“I applaud you for embarking upon this adventure to trace the African heritage in Mexico. This tour will provide a whirl-wind of experiences as we travel from Mexico City to two states along the Gulf of Mexico–Veracruz and Tabasco–and to forested regions in Chiapas where we will be deep in the Mayan Archaeological Zone. Our first stop will be Xalapa, Veracruz, to get our first view of the colossal Olmec heads and artifacts in the Museo Antropologia de Xalapa. We then will travel to Puerto Veracruz, an important port of entry for enslaved Africans into Mexico. We will visit Laguna Mandinga, a community founded by African Mexicans.

“The tour will continue to Cordoba and Yanga, where we will participate in the Fiesta de la Negrtud by presenting a tribute to Gaspar Nyanga, first liberator of the Americas. While we trace the African heritage in the town of Yanga, we will visit Mata Clara, an African Mexican community. We then travel to the heart of the Olmecs in Tres Zapotes and Catemaco in Veracruz and to La Venta–site of the first pyramid in the Americas–and to Villahermosa in Tabasco. Finally, we travel to three sites in the Mayan Archaeological Zone to learn about the profound connections between ancient Kemetic people (Egyptians), the Olmecs, and the Mayans. We will tour the great pyramid complex at Palenque, the remarkable Temples of Paintings at Bonampak and the dramatic Mayan site of Yaxchilan. To reach Yaxchilan, we will cross the Usumacinta River by boat in the Lancandon Rainforest, home of the Lancandon Indians, last of the Mayan ancestors who continue to honor their traditional ways of living. Finally, we will visit some of the most beautiful waterfalls in Mexico at Parque Nacional Agua Azul. This indeed will be an incredible journey for all to remember!!!!”

At the Yanga Festival this year, we had a delightful experience of performing with our group before audiences of Black and Mexican families, our representation of the importance of Yanga to Black history as now being introduced to our American families. The lead orator and Spanish interpreter was a gifted, young student growing up in Mexico, being schooled in the Spanish language and history, 16-year-old Brother Khalifah, member of our own family, who had the starring role. Congratulations to all those who performed in our presentation at the Yanga Festival.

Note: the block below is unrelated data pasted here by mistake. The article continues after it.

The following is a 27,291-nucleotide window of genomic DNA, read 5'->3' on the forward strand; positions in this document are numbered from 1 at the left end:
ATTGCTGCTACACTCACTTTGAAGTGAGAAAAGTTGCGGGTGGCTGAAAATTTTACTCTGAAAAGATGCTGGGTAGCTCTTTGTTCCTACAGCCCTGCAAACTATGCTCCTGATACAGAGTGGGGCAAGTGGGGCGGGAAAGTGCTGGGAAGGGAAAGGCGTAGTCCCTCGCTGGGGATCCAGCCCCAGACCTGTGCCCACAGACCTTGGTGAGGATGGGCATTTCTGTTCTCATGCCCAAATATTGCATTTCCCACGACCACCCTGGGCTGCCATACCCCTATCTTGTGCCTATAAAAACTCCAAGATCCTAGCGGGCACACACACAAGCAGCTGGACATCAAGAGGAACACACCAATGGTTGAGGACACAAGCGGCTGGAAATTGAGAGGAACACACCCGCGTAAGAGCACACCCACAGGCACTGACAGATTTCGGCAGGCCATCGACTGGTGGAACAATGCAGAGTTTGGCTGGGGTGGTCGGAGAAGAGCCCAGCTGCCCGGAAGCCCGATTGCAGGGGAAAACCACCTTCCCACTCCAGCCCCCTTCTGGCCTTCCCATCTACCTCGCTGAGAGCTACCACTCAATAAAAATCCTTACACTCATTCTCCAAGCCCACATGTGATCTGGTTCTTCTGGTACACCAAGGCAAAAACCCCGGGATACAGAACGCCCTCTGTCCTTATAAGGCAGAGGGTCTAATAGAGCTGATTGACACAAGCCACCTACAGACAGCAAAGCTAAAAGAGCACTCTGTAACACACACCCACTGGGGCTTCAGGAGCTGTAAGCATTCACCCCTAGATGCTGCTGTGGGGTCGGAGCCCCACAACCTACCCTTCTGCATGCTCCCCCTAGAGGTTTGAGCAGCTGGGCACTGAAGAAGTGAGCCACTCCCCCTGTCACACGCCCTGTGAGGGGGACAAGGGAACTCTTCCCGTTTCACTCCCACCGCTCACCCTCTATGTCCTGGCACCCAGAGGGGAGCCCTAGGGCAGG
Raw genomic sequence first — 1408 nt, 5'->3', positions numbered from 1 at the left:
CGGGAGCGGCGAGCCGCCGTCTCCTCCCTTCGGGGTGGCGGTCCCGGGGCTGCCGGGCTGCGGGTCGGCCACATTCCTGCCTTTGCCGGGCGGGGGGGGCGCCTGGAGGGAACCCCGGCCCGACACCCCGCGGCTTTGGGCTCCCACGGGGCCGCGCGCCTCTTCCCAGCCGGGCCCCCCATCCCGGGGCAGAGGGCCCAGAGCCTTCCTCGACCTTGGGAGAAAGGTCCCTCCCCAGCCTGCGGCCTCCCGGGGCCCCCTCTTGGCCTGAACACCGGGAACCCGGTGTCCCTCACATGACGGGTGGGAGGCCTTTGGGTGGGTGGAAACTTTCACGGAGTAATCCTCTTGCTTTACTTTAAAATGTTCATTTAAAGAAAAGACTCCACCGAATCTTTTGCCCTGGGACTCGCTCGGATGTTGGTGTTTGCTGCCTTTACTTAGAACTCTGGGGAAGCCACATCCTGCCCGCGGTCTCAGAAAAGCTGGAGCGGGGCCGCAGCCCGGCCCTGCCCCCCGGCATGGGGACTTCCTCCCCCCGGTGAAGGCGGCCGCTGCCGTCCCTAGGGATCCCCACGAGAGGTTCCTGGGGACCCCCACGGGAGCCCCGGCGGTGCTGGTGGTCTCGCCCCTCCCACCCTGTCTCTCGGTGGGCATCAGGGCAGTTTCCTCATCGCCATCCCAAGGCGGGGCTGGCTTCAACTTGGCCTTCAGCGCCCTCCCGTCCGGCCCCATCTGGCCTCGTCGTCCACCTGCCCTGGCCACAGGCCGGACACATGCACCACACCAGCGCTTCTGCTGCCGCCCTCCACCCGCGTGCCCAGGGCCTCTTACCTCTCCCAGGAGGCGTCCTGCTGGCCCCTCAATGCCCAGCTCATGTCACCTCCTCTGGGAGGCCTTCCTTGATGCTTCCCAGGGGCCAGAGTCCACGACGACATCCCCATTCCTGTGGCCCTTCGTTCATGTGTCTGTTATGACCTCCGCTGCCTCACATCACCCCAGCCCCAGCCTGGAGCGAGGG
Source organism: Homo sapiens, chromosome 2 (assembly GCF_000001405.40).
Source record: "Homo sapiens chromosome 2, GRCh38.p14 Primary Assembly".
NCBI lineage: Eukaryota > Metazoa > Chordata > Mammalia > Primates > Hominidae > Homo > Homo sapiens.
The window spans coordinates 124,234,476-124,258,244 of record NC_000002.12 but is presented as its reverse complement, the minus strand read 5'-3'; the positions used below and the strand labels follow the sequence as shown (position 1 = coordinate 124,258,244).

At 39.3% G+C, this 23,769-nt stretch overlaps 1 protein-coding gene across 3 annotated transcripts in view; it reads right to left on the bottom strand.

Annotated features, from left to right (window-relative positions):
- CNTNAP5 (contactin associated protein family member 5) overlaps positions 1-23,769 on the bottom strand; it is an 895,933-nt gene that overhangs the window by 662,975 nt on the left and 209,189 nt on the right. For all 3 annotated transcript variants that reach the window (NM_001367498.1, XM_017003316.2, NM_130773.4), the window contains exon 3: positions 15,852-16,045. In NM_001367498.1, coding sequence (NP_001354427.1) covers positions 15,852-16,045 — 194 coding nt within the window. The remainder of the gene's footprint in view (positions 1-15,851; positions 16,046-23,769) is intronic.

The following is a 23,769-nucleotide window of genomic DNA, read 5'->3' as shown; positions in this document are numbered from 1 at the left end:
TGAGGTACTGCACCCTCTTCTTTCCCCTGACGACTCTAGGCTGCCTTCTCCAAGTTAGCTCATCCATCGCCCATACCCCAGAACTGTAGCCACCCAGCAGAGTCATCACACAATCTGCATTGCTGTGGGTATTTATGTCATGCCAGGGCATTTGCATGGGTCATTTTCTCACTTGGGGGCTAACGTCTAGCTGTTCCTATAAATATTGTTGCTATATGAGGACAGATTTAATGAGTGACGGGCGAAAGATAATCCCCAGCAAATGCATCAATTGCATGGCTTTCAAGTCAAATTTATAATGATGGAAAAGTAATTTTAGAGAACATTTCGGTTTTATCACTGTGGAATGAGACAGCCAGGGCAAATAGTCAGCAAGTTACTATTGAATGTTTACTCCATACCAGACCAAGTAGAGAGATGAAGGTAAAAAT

“And when they hear idle talk, they turn aside from it and say: For us are our deeds and for you your deeds. Peace be to you! We desire not the ignorant. Surely thou canst not guide whom thou lovest, but Allah guides whom He pleases; and He knows best those who walk aright. And they say: If we follow the guidance with thee, we should be carried off from our country. Have We not settled them in a safe, sacred territory to which fruits of every kind are drawn? A sustenance from Us–but most of them know not. And how many a town have We destroyed which exulted in its means of subsistence! So those are their abodes: they have not been dwelt in after them except a little. And we are ever the inheritors. And thy Lord never destroyed the towns, until He had raised in their metropolis a messenger, reciting to them Our messages, and We never destroyed the towns except when their people were iniquitous.”—Holy Qur’an, Surah 28, verses 55-59

To be continued.